Objective: To investigate the confounding effects of age, gender, serum creatinine, and electrolyte concentrations on plasma B-type natriuretic peptide (BNP) concentrations in critically ill patients.
Design: A prospective cross-sectional study.
Setting: A 20-bed general intensive care unit of a tertiary referral hospital.
Patients: Patients were 121 patients admitted to the intensive care unit over a period of 9 wks.
Interventions: Intravenous blood was collected for BNP measurements, and cardiac investigations including echocardiography were carried out for every patient on admission.
Measurements and main results: The mean BNP concentration was 201 +/- 317 pg/mL (n = 121). Thirty-five patients (28.9%), identified to have cardiac abnormalities, exhibited higher BNP concentrations than those without cardiac abnormalities (518 +/- 394 vs. 60 +/- 98 pg/mL, p <.001). The females exhibited higher concentrations of BNP than males in the noncardiac abnormality group (96 +/- 132 pg/mL, n = 39 vs. 31 +/- 38 pg/mL, n = 47, p =.016). BNP correlated significantly with age (r2 =.19) and creatinine (r2 =.084). The latter correlation became insignificant when patients with cardiac abnormality were excluded. No correlation was found between serum Na+ and K+ concentrations with BNP. Multivariate analyses demonstrated that the presence of cardiac abnormalities accounted for nearly 50% of the BNP variation. Addition of age and gender improved R2 to 60%. The contribution of creatinine was found to be insignificant. There was no association between BNP concentrations and serum Na+ and K+ concentrations. Logistic analysis confirmed that BNP is the strongest predictor for cardiac abnormalities in the critically ill patients.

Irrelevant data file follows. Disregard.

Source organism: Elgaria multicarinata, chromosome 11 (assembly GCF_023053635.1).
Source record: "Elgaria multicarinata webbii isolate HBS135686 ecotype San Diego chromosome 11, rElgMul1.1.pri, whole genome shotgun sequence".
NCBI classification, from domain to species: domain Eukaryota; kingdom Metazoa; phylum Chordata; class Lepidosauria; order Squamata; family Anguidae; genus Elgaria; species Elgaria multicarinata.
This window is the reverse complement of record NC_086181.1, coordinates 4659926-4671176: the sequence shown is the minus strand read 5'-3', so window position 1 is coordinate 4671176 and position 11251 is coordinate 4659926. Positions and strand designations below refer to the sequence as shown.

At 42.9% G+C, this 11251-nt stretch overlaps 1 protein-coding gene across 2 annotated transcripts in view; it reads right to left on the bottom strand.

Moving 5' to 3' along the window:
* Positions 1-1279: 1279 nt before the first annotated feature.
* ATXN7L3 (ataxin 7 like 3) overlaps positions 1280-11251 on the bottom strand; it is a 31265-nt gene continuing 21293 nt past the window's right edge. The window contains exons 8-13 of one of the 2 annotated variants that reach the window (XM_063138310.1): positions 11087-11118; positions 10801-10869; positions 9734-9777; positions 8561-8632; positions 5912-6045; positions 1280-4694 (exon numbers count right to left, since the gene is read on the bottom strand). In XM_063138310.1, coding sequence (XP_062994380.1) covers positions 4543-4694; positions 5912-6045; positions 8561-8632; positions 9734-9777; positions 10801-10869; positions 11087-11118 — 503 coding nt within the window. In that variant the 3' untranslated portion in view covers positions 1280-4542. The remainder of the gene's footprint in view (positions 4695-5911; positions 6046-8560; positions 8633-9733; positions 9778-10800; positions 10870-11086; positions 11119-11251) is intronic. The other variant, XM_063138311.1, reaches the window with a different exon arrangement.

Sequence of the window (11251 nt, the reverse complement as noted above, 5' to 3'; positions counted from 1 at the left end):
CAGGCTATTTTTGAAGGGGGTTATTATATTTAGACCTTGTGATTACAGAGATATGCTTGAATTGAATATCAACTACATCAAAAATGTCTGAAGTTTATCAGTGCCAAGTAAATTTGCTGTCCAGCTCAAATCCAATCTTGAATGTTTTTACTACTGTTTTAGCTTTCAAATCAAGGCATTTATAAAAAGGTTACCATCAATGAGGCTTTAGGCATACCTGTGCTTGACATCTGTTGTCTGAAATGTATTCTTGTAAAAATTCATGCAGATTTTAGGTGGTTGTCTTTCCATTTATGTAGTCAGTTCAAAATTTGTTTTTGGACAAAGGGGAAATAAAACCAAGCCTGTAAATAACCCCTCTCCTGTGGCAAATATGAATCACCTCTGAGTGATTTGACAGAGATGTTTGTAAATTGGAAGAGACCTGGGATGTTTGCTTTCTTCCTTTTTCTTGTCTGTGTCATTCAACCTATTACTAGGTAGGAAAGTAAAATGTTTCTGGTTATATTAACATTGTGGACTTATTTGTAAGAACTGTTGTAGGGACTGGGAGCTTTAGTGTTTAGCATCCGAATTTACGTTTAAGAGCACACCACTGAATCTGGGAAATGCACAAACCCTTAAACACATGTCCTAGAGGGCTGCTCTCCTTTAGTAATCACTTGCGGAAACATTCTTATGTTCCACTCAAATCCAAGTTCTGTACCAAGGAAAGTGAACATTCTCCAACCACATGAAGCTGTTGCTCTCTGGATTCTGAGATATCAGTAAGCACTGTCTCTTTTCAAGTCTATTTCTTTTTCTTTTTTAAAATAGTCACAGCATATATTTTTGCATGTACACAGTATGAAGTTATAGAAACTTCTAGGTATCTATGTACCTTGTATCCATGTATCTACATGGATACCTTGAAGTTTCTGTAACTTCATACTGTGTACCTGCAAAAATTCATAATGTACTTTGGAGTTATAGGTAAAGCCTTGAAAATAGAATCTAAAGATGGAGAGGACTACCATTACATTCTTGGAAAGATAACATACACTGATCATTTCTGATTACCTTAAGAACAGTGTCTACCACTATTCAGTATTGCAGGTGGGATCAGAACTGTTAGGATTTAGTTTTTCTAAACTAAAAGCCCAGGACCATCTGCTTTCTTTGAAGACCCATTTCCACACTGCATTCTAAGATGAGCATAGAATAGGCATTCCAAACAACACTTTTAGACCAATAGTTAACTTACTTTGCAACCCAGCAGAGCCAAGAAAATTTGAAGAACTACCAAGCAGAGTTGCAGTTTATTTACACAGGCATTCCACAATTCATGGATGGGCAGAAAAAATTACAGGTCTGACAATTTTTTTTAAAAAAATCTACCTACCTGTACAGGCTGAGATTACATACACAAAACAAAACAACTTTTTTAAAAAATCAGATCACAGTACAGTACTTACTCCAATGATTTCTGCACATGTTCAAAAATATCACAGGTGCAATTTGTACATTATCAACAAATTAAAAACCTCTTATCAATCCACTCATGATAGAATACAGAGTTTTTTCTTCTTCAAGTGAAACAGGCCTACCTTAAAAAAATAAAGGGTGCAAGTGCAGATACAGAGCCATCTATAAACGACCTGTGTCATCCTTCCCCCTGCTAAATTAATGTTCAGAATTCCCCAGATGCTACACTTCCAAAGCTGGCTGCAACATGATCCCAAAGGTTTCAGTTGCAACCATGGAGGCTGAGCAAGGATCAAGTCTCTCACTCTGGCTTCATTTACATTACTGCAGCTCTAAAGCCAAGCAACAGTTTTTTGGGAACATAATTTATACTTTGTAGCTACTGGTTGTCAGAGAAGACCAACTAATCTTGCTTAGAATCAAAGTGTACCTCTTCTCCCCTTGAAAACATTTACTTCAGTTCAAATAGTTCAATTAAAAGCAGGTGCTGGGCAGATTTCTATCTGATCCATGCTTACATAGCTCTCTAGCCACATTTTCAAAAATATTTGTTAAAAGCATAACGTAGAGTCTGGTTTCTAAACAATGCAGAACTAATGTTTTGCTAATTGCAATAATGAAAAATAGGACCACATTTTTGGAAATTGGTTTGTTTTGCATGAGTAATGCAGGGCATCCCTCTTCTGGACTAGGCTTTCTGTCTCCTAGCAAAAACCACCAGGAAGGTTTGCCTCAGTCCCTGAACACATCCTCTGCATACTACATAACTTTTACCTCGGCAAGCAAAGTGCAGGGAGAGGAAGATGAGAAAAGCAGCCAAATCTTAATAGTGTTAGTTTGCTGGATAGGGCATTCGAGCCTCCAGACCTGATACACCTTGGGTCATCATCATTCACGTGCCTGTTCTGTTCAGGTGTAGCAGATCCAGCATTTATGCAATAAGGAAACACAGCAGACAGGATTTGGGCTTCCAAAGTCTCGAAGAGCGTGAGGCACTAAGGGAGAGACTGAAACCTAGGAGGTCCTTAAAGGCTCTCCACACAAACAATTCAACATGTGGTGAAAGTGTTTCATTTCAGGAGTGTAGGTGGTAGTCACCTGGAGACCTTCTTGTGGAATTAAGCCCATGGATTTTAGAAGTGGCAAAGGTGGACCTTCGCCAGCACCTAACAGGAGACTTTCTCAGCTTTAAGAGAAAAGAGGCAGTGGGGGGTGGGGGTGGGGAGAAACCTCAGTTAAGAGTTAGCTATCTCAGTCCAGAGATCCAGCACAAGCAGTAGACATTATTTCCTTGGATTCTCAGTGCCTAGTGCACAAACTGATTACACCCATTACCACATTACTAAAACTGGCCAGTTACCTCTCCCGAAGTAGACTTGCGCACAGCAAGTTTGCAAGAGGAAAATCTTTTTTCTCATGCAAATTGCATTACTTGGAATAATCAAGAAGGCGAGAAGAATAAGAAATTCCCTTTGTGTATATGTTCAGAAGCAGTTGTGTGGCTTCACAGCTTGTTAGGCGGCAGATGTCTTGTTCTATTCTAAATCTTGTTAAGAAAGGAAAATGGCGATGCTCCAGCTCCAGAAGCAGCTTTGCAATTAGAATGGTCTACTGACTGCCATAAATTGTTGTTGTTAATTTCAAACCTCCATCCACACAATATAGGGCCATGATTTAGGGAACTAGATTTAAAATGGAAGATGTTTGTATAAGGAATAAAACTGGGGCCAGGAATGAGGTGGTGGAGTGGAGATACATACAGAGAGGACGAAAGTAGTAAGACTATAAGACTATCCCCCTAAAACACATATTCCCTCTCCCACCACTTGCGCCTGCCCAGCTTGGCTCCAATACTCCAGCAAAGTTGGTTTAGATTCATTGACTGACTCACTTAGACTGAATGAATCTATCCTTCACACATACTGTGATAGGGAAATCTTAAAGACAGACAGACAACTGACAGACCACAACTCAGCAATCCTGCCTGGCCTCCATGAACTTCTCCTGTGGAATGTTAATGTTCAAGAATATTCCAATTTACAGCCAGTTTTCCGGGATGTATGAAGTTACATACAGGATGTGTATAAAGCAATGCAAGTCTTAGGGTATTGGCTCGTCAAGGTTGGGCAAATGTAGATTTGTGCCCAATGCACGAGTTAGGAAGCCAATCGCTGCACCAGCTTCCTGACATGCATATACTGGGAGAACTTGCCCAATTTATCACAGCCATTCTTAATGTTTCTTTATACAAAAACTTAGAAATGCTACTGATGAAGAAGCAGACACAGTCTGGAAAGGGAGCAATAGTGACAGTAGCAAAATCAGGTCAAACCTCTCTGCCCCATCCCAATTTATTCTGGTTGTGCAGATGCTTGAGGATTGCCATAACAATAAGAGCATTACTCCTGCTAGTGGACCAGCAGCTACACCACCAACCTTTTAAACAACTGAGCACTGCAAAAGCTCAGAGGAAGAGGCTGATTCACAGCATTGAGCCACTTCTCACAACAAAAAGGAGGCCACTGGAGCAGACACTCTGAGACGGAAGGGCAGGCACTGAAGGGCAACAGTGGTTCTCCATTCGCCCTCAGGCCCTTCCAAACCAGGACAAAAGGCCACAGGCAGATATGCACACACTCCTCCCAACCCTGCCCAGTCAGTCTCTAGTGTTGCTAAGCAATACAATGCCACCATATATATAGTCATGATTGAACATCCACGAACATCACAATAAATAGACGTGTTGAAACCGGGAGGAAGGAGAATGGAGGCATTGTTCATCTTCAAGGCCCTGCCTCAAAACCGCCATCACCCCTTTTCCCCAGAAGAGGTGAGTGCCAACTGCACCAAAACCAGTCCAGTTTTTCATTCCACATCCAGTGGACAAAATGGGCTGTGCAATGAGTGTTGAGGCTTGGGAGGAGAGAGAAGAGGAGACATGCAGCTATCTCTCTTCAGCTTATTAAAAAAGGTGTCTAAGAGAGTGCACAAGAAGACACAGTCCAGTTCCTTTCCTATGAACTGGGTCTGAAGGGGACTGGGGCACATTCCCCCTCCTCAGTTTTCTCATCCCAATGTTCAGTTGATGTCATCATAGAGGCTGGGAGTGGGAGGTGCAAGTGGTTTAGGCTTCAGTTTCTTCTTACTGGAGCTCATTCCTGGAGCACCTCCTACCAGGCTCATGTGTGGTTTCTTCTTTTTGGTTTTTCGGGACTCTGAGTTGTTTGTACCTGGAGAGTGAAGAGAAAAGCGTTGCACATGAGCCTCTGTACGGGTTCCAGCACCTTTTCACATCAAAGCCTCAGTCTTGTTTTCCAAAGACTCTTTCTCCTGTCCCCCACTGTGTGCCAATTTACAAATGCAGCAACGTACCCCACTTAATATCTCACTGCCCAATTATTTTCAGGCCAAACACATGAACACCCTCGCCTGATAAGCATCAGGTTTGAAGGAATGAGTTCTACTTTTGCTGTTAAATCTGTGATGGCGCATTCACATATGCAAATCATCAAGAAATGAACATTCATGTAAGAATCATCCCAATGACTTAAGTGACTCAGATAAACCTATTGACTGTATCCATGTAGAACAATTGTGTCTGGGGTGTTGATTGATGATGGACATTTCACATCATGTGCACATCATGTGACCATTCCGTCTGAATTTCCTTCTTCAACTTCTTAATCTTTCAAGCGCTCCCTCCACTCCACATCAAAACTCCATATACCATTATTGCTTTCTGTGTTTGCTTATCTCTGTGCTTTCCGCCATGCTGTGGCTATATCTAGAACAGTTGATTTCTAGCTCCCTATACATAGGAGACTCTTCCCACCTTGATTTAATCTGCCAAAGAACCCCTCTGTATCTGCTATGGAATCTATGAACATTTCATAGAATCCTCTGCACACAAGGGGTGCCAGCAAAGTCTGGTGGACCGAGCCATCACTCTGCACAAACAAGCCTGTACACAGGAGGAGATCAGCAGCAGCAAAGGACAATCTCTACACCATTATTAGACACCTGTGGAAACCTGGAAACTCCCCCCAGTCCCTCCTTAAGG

Conclusion: The current study demonstrated that plasma BNP concentrations increased with age and were higher in females than in males. Although the presence of cardiac disease was the most important determinant for BNP variations, age and gender also contributed significantly. The results suggest that age and gender need to be taken into account in the interpretation of BNP concentrations in critically ill patients.